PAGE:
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Everything Changes

February 28, 2014

2013 Conference Icon compressedIt’s a hard truth, but it’s even more true when you’re talking about social media. While it seems like a huge waste of time that takes away from your writing, there are some benefits to social media. I know people who met their agents there. A Facebook friend was my connection to my publisher. I’ve made a lot of wonderful friends who have been a huge source of support, information, and laughs that make getting through a tough round of edits that much more enjoyable.

But what happens when the rug is pulled out from under you?

Recently, there’s been a lot of buzz about Facebook and its ever-changing algorithms. People with pages that were hopping are suddenly lucky if they get even a couple dozen people to see what they’ve written. That’s when it’s time to adapt. How have I been handling these changes? There are several ways.

  • Stats are key. With all issues and complaints, there is one good thing that changed on pages. We now have the ability to track the performance of each post. For a long time, my most-seen posts were text statuses. Now, some pictures I’ve shared are getting more action. The point is to see what is working for your page and strive to produce more of that type of post, whether it be text, photo, or links. If you see things are starting to stagnate, change it up some and try a different type of post.
  • Groups are your friend. This is a tricky one. A lot of Facebook groups are great, and I’ve been lucky to find many with active bases who post great topics. Other groups are little more than collections of “buy my book” posts. The latter will not help you much, so be sure to carefully vet any group you are thinking of joining to make sure there is actual discussion and interaction. Through these groups, I have been introduced to great online workshops and free content relevant to my interests, people to guest blog for, and, most importantly, great friends. Don’t t just go to writing groups or groups for readers… what other topics are you passionate about? What is the subject matter of your books? What are you favorite non-writing hobbies? These are great questions to ask when deciding what groups to join.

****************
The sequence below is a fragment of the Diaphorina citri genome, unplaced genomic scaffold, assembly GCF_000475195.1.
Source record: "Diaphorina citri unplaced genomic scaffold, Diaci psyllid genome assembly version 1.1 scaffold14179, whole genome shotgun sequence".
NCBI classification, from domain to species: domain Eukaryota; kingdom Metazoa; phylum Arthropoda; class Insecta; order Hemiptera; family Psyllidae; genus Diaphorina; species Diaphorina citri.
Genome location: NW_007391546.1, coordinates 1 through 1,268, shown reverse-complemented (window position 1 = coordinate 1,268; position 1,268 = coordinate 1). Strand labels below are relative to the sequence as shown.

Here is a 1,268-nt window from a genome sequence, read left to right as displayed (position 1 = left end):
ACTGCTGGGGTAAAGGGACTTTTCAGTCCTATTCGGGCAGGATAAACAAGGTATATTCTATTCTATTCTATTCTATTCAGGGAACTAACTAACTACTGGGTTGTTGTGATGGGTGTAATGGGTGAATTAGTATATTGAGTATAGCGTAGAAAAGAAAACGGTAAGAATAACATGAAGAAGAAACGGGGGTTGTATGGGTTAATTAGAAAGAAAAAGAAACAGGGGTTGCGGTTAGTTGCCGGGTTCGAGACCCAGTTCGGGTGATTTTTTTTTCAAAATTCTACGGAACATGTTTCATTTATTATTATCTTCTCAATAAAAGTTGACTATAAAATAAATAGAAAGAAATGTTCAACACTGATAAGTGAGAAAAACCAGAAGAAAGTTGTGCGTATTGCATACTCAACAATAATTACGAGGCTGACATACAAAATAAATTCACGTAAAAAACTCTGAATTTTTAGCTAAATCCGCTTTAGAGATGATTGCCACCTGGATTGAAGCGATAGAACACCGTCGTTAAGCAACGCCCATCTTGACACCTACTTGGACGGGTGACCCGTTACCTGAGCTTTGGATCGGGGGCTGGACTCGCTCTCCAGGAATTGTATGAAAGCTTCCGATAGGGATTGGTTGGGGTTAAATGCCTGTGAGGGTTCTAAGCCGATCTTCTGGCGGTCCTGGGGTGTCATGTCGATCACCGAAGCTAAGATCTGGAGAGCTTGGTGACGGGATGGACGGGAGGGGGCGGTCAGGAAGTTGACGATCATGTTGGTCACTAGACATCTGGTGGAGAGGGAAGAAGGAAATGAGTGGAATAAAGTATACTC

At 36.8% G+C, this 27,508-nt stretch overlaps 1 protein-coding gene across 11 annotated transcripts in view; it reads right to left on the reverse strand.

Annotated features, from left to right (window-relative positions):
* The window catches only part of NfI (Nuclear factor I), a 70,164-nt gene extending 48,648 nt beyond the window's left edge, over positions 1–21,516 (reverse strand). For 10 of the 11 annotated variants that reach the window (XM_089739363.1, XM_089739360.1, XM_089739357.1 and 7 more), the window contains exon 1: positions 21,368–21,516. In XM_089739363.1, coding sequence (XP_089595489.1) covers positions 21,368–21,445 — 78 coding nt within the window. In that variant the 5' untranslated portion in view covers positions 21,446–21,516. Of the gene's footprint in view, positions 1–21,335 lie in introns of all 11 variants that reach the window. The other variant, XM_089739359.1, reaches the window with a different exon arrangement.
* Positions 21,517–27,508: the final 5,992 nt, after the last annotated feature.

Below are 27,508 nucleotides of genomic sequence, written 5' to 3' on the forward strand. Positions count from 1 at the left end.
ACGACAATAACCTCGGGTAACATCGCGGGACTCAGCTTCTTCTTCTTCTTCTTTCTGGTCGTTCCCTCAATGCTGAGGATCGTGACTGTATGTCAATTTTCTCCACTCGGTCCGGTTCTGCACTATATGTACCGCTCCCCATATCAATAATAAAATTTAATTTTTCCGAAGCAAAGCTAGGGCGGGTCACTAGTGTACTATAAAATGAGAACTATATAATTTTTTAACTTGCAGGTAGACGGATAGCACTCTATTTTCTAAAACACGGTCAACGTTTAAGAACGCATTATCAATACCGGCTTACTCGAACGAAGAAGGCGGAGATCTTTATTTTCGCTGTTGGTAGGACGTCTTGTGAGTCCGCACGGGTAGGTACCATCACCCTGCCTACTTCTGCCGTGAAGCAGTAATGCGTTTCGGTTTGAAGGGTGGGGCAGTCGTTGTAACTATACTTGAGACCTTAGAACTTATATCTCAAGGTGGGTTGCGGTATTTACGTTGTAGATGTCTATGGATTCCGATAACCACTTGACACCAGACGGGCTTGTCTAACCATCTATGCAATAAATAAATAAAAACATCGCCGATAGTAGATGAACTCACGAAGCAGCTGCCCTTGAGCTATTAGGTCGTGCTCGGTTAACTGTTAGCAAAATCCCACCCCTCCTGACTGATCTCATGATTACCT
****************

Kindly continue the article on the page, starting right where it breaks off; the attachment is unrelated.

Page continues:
• Branch out. I know, I know…. Google Plus is hard to keep up with at times and it’s difficult to remember to post. Still, remember that saying about putting all your eggs in one basket. The more active you are on Google Plus, the more you will rank in search results and who doesn’t want greater visibility? Don’t forget Twitter, Pintrest, and others.
  • Utilize lists and Hootsuite. Another author I met through social media, Rachel Thompson, introduced me to the concept of making twitter lists and using the free service hootsuite to schedule social media posts. Basically, you find your favorite tweeters (aka-the ones who actually post more than book links) and put them in lists to make your twitter feed more manageable. Through hootsuite, it is possible to set up several days worth of posts and replies to others in a short amount of time. I personally was able to do so in an hour or less for all the accounts I manage.

By using these tips, you will be able to expand your platform, meet great new people, and worry less about any changes that may happen on any one network. Are you using any of these tips already? Are there any questions you have about these I can help with? Comment, and they shall be answered. Until next time!

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